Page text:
This November, the Foundation for Excellence in Education will host its fifth annual National Summit on Education Reform, in Washington, DC. As a first-time Summit attendee and new member of the ExcelinEd team, I am excited to learn about the great work being done across the country to advance student outcomes and meet the leaders at the forefront of this work. Even more so, I am looking forward to one of our strategy sessions, “Big Ideas in Education Funding,” which will explore opportunities for state lawmakers to utilize innovative financing models to improve student achievement. One of the big ideas we will discuss is pay for success financing, also known as results-based financing or social impact bonds, which allow states to leverage private investment to scale up successful educational programs.
As a former state executive budget office staffer, I am very familiar with the struggle for limited resources between competing spending priorities. In response to the deficits of the Great Recession, states made cuts to supplemental academic programs even though they presented potential savings by preventing costly remediation. These programs included preschool, full day kindergarten, and dropout prevention to name a few. With slow revenue growth and rising costs associated with formula driven programs (Medicaid, K-12 and higher education), opportunities to make new investments in supplemental and preventative programs are limited.
Several innovative states and local governments have responded to these circumstances by contracting with private investors to fund successful prevention programs. Pay for success contracts provide the opportunity for government agencies to connect resources from socially-minded investors with service providers that have demonstrated positive outcomes. Through a results-based contract, the state only pays the investor if a rigorous third-party evaluation determines that a predefined outcome has been achieved. This reduces the risk to taxpayers and incentivizes investment in successful programs. The state uses a portion of the cost savings achieved by the contract to pay back the investor with a return.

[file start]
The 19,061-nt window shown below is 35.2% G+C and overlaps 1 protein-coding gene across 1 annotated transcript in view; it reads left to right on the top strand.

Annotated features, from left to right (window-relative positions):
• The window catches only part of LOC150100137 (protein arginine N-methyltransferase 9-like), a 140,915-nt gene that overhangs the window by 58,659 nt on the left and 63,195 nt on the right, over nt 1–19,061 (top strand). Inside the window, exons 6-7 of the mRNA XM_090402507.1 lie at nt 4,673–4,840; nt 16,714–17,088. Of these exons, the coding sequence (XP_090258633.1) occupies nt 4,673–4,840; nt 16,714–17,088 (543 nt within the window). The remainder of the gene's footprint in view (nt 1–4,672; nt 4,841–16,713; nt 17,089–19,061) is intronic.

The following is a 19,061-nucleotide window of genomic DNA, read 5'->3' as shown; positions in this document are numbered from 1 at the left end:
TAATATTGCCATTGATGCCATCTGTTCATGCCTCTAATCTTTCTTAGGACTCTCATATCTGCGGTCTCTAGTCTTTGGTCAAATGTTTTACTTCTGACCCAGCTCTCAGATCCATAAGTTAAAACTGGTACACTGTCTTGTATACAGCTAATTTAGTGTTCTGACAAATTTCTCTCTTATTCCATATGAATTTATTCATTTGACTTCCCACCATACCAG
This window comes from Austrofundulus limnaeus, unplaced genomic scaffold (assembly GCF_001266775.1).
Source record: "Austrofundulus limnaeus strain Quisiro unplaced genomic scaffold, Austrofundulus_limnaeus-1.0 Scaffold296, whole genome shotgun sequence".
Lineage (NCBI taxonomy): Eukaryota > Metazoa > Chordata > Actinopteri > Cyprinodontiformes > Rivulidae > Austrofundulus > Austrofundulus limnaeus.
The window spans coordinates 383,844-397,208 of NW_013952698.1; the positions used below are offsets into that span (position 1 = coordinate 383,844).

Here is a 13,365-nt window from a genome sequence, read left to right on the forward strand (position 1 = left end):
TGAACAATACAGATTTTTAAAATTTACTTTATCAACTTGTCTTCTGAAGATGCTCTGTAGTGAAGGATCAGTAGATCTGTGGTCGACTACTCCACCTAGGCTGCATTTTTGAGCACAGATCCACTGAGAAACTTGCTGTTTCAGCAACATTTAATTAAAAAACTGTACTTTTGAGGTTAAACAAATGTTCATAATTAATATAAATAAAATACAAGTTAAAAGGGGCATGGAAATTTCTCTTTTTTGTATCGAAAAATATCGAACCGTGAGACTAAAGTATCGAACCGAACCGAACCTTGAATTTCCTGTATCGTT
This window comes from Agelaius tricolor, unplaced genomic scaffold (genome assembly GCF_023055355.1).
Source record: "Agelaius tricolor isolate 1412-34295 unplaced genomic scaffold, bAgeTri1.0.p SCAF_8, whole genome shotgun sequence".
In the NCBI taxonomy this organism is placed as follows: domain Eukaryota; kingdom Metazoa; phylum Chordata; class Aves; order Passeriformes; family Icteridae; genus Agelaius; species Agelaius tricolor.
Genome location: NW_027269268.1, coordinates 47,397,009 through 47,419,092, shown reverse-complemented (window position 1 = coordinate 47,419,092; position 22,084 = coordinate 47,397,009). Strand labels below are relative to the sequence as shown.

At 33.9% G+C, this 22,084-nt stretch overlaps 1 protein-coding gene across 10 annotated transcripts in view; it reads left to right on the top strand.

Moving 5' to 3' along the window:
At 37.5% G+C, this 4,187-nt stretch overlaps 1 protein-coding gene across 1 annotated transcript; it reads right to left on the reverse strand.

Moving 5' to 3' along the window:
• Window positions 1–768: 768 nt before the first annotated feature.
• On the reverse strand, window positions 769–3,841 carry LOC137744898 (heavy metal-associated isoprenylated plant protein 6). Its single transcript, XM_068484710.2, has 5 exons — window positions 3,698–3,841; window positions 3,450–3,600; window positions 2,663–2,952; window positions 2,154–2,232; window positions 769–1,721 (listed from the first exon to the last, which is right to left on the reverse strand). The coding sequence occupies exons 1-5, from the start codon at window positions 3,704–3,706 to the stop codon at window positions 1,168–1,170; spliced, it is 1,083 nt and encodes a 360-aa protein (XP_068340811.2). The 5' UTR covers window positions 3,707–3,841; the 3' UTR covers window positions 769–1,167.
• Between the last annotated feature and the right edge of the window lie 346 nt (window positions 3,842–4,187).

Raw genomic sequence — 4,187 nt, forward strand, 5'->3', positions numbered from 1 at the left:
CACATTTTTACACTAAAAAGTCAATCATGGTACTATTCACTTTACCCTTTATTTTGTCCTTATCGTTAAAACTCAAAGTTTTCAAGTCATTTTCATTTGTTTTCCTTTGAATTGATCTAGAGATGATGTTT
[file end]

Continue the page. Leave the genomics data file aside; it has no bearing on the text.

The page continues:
What’s the catch?
Now, the obvious question is: What’s the catch? It appears that there is virtually no risk to the state in these contracts. Why would an investor take on that kind of risk? Without any mature contracts to learn from, these questions can cause some hesitation for lawmakers considering this type of financing. What I can tell you now is that investors are entering into these contracts and are looking for more opportunities to invest in programs that provide a positive social impact. The first pay for success contract in the United States was established in 2012 between New York City and Goldman Sachs to address juvenile recidivism. Since 2012, pay for success contracts have been established in Colorado, Connecticut, Illinois, Massachusetts, New York, Ohio, South Carolina, and Utah and are in development in several other cities and states. In addition to recidivism, pay for success contracts have been used to address issues such as maternal and child health, homelessness, adult education, and early education.
As a relatively new form of financing, there is still much to learn about the potential uses and benefits of pay for success financing in the education sector. What I find most promising is the inherent incentive for private investors to ensure that funding will only support effective programs that have proven results. I am also encouraged by the opportunities that exist for investment in supplemental support services that are currently competing with each other and with other mandatory formula spending for limited state resources. Some of these programs include dropout prevention, credit recovery, adult education, and postsecondary education retention and completion.
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About the author
Whitney is the State Policy Director of K-12 Funding for the Foundation for Excellence in Education. She previously served as the K-12 budget analyst for Arizona Governor Janice K Brewer where she was responsible for developing the Executive Budget Recommendation for K-12 education. During her graduate studies, she worked in Metro-Nashville Public Schools researching early intervention strategies for math disabilities. She also worked as a research and data analyst in the Nashville Mayor’s Office of Children Youth. Whitney holds a bachelor’s degree in political science from Arizona State University and a master’s degree in public policy from Vanderbilt University’s Peabody College of Education. Contact Whitney at Whitney@excelined.org